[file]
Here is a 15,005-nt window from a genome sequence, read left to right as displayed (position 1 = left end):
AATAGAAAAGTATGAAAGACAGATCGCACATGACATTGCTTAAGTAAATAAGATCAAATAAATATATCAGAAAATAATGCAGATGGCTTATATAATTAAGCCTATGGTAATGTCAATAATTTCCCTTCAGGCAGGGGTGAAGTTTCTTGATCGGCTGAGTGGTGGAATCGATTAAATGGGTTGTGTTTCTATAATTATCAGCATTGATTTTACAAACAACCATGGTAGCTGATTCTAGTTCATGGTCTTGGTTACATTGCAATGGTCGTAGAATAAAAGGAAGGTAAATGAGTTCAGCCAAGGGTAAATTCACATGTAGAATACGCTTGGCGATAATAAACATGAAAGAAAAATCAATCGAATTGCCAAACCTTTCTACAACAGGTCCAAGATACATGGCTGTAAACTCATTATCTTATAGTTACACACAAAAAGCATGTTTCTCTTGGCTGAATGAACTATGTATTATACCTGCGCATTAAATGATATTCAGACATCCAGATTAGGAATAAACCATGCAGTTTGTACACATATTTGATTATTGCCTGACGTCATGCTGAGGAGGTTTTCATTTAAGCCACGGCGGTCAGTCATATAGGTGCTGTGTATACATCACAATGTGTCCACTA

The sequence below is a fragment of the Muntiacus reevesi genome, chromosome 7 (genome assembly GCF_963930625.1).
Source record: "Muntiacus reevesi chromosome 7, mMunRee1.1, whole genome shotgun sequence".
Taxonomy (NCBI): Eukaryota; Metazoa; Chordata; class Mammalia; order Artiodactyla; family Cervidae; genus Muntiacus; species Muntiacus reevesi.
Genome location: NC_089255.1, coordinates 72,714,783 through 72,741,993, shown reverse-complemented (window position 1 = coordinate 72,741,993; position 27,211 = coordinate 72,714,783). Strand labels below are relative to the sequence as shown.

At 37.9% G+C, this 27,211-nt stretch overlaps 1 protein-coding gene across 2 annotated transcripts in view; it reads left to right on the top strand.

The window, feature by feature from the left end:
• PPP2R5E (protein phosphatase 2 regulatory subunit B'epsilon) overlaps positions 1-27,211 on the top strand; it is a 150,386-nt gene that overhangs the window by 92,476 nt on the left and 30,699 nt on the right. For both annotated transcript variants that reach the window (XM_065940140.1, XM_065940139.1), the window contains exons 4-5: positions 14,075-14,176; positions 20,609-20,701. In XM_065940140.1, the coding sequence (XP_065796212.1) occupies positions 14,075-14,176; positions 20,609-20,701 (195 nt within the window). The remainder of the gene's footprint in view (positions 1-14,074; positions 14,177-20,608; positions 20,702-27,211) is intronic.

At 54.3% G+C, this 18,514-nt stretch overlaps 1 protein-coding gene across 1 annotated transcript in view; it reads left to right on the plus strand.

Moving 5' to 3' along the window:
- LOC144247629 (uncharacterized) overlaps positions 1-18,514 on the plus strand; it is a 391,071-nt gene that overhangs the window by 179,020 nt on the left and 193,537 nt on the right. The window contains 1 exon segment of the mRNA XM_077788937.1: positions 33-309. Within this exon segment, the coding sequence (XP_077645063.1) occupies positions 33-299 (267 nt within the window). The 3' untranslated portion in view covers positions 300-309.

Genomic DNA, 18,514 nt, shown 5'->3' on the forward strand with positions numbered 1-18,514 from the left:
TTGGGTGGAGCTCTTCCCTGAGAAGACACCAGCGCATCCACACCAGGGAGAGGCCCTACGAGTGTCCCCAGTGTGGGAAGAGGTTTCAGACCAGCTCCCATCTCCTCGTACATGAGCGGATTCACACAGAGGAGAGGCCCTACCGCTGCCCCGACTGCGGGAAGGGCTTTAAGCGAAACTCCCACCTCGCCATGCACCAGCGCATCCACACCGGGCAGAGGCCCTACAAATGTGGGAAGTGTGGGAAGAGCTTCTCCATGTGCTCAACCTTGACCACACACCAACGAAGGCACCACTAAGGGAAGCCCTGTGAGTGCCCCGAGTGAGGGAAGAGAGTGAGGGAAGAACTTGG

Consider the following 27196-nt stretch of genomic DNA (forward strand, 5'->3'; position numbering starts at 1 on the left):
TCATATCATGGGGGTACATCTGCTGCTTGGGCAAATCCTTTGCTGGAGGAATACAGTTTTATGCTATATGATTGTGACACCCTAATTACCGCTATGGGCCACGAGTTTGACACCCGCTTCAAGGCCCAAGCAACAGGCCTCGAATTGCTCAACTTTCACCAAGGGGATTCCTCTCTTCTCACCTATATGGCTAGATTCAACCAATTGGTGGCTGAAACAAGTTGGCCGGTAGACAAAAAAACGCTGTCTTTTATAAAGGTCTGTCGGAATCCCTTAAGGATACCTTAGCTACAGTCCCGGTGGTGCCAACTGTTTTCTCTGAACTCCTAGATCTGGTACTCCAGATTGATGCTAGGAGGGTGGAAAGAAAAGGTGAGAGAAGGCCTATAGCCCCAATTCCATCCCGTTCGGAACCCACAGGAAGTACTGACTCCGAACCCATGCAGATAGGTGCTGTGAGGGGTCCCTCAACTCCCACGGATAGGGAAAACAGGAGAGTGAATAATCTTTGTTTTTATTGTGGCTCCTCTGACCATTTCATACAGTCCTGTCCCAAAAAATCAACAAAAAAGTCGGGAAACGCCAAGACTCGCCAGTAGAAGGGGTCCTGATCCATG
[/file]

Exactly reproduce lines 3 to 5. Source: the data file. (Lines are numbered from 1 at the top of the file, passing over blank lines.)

The sequence below is a fragment of the Muntiacus reevesi genome, chromosome 7 (genome assembly GCF_963930625.1).
Source record: "Muntiacus reevesi chromosome 7, mMunRee1.1, whole genome shotgun sequence".
Taxonomy (NCBI): Eukaryota; Metazoa; Chordata; class Mammalia; order Artiodactyla; family Cervidae; genus Muntiacus; species Muntiacus reevesi.